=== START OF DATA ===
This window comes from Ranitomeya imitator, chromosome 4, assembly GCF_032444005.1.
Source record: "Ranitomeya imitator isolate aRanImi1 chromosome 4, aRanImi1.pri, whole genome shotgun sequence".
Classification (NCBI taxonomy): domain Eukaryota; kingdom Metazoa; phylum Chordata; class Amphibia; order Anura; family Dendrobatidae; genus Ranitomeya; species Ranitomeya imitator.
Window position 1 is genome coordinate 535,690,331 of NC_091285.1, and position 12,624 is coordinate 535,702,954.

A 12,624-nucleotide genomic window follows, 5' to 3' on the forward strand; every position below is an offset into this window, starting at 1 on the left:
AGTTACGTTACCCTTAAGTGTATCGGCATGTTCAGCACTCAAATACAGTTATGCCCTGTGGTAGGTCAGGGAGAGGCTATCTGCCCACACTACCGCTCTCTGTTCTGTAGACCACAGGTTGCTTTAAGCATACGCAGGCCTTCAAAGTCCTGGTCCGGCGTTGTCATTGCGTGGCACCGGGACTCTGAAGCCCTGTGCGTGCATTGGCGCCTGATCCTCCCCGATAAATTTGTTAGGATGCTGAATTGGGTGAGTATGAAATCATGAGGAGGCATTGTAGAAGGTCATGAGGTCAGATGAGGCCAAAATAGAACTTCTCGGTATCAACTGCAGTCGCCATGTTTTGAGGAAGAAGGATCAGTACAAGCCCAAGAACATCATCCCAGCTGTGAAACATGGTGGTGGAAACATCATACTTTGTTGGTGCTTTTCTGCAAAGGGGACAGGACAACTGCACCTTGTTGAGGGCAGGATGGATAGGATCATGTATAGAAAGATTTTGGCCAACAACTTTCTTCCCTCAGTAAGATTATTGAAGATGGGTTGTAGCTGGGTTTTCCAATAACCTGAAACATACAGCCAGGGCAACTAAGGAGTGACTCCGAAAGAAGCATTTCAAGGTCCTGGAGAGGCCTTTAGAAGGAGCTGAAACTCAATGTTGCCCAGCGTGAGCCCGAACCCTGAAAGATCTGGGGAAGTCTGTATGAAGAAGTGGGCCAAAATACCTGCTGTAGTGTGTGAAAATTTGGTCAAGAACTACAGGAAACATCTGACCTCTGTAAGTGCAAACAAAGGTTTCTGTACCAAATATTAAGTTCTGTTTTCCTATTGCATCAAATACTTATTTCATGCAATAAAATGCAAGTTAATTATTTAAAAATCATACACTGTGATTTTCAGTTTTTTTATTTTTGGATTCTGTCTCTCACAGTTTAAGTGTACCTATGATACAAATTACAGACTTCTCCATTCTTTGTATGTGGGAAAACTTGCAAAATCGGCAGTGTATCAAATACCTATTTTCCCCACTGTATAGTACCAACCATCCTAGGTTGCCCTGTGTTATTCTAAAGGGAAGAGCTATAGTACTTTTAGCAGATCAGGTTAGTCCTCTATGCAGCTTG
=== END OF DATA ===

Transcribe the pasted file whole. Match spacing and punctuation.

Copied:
This window comes from Ranitomeya imitator, chromosome 4, assembly GCF_032444005.1.
Source record: "Ranitomeya imitator isolate aRanImi1 chromosome 4, aRanImi1.pri, whole genome shotgun sequence".
Classification (NCBI taxonomy): domain Eukaryota; kingdom Metazoa; phylum Chordata; class Amphibia; order Anura; family Dendrobatidae; genus Ranitomeya; species Ranitomeya imitator.
Window position 1 is genome coordinate 535,690,331 of NC_091285.1, and position 12,624 is coordinate 535,702,954.

A 12,624-nucleotide genomic window follows, 5' to 3' on the forward strand; every position below is an offset into this window, starting at 1 on the left:
AGTTACGTTACCCTTAAGTGTATCGGCATGTTCAGCACTCAAATACAGTTATGCCCTGTGGTAGGTCAGGGAGAGGCTATCTGCCCACACTACCGCTCTCTGTTCTGTAGACCACAGGTTGCTTTAAGCATACGCAGGCCTTCAAAGTCCTGGTCCGGCGTTGTCATTGCGTGGCACCGGGACTCTGAAGCCCTGTGCGTGCATTGGCGCCTGATCCTCCCCGATAAATTTGTTAGGATGCTGAATTGGGTGAGTATGAAATCATGAGGAGGCATTGTAGAAGGTCATGAGGTCAGATGAGGCCAAAATAGAACTTCTCGGTATCAACTGCAGTCGCCATGTTTTGAGGAAGAAGGATCAGTACAAGCCCAAGAACATCATCCCAGCTGTGAAACATGGTGGTGGAAACATCATACTTTGTTGGTGCTTTTCTGCAAAGGGGACAGGACAACTGCACCTTGTTGAGGGCAGGATGGATAGGATCATGTATAGAAAGATTTTGGCCAACAACTTTCTTCCCTCAGTAAGATTATTGAAGATGGGTTGTAGCTGGGTTTTCCAATAACCTGAAACATACAGCCAGGGCAACTAAGGAGTGACTCCGAAAGAAGCATTTCAAGGTCCTGGAGAGGCCTTTAGAAGGAGCTGAAACTCAATGTTGCCCAGCGTGAGCCCGAACCCTGAAAGATCTGGGGAAGTCTGTATGAAGAAGTGGGCCAAAATACCTGCTGTAGTGTGTGAAAATTTGGTCAAGAACTACAGGAAACATCTGACCTCTGTAAGTGCAAACAAAGGTTTCTGTACCAAATATTAAGTTCTGTTTTCCTATTGCATCAAATACTTATTTCATGCAATAAAATGCAAGTTAATTATTTAAAAATCATACACTGTGATTTTCAGTTTTTTTATTTTTGGATTCTGTCTCTCACAGTTTAAGTGTACCTATGATACAAATTACAGACTTCTCCATTCTTTGTATGTGGGAAAACTTGCAAAATCGGCAGTGTATCAAATACCTATTTTCCCCACTGTATAGTACCAACCATCCTAGGTTGCCCTGTGTTATTCTAAAGGGAAGAGCTATAGTACTTTTAGCAGATCAGGTTAGTCCTCTATGCAGCTTG